Monday, May 3, 2010
The AALS Section on Litigation has issued a call for papers for the 2011 AALS Annual Meeting on "Current Issues in Judicial Disqualification." The deadline for submitting a draft paper is September 1, 2010.
The call for papers states:
In connection with the January 2011 Annual Meeting of the Association of American Law Schools in San Francisco, California, the AALS Section on Litigation will be sponsoring a panel discussion on "Current Issues in Judicial Disqualification" (the "Program"). The Sections on Professional Responsibility and Civil Procedure are co-sponsoring the Program, which is tentatively scheduled for Friday January 6, 2011 from 4:00pm-5:45pm.
The legal landscape for judicial disqualification has received a few recent jolts. In Caperton v. A.T. Massey Coal Co., 556 U.S. ___, 129 S. Ct. 2252 (June 2009), the United States Supreme Court ruled that due process required disqualification of a West Virginia supreme court justice whose campaign received $3 million in campaign support (via independent expenditures, not direct campaign contributions, which were limited to $1,000 under state law) from Massey's CEO. In Citizens United v. Federal Election Commission, 558 U.S. ___, 130 S. Ct. 876 (January 2010), the Supreme Court invalidated restrictions on direct corporate expenditures concerning political issues, raising the stakes with regard to potential appearances of partiality resulting from judicial electoral processes (the scope of the decision remains a matter of debate, as reflected in the famous dust-up between President Obama and Justice Alito during the 2010 State of the Union address). These Supreme Court decisions came in the wake of the ABA's 2007 Model Code of Judicial Conduct, which recommended that states require disqualification in cases of substantial campaign contributions, as well as the Supreme Court's 2002 decision in Republican Party of Minnesota v. White, 536 U.S. 765 (2002), which invalidated many restrictions on judicial campaign speech. With interest groups' asserting themselves into judicial elections with zeal, and scholars' noting the risk of judges' unconscious bias, issues of judicial disqualification are more prominent than ever in litigation.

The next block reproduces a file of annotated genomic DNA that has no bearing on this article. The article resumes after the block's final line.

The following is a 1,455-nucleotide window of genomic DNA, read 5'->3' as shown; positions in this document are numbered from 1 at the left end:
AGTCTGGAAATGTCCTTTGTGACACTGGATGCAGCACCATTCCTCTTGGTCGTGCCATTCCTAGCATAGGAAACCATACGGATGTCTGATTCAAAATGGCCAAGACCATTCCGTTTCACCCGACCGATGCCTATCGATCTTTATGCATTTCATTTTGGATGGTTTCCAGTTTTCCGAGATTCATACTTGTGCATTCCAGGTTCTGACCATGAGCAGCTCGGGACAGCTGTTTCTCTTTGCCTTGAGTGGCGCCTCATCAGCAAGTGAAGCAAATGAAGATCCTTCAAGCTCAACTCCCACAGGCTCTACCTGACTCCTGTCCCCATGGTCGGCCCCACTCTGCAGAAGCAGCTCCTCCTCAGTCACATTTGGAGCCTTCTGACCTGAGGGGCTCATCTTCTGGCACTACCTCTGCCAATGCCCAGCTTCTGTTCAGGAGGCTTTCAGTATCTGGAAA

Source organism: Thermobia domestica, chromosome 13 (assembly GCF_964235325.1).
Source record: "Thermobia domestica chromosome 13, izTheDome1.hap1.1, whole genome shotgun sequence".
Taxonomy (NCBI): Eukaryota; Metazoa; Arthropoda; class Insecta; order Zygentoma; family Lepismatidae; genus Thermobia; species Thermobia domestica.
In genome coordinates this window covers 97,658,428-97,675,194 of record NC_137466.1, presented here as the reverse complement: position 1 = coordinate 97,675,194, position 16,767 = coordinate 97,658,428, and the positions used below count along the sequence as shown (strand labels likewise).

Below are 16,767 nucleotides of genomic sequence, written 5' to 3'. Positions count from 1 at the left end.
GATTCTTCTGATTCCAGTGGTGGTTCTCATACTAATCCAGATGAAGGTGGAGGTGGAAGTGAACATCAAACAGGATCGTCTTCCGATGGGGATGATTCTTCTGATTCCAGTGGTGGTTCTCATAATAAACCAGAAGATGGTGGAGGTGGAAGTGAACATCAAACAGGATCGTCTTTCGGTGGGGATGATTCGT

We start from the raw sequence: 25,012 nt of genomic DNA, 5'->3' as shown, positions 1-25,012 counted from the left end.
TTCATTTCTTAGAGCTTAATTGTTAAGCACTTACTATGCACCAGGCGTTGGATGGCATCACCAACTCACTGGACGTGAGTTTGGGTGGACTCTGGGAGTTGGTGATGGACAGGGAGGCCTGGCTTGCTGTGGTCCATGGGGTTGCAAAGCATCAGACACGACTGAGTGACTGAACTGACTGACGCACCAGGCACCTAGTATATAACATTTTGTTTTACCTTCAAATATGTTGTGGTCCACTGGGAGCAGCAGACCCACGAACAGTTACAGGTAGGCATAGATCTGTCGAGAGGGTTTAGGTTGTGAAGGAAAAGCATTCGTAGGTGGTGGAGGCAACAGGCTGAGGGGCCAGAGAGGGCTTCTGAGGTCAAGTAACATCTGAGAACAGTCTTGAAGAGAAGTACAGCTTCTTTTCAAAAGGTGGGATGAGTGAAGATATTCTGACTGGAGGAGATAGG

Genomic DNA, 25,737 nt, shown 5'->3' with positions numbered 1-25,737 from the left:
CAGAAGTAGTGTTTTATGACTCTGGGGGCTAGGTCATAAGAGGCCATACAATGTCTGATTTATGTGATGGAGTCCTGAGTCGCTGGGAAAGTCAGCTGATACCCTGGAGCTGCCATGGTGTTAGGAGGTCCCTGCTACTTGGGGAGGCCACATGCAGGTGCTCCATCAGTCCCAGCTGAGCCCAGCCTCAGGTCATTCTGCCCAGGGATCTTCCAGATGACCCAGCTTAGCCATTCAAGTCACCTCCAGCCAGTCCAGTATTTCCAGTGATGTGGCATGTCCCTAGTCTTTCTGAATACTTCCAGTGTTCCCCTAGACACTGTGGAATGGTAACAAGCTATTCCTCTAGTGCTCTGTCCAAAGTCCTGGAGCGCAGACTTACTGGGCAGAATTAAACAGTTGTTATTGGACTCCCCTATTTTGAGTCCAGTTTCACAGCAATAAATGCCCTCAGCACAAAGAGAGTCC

The Program will explore the current shape of judicial recusal, including efforts to limit the influence of money in judicial elections and the degree to which the introduction of expanded due process considerations has altered the disqualification equation. The Program will include a speaker selected from this Call for Papers. Eligible papers may address any topic related to judicial disqualification, including regulation of campaign spending, or the degree to which "independent expenditures" on behalf of a candidate or other support for or relationships with a candidate require disqualification. Assessments of Caperton, Citizens United, or other key judicial decisions are within the scope of the Program topic. These are only examples; papers may be submitted on any topic relevant to the Program's theme. Both essay- and article-length papers are welcome. The selected author will be invited to participate in the Program, at the expense of the author's institution. The Review of Litigation at the University of Texas has agreed to publish the winning paper and other articles submitted by panel members (subject to theReview's final approval of the articles). The Review is well known for its publication of scholarship related to litigation, civil procedure, and dispute resolution.
The deadline to submit a draft paper is September 1, 2010. Please e-mail the draft paper to Professor Michael W. Martin, Chair of the Section on Litigation, at firstname.lastname@example.org. Decisions will be communicated no later than October 1, 2010.
[H/T: Michael Martin]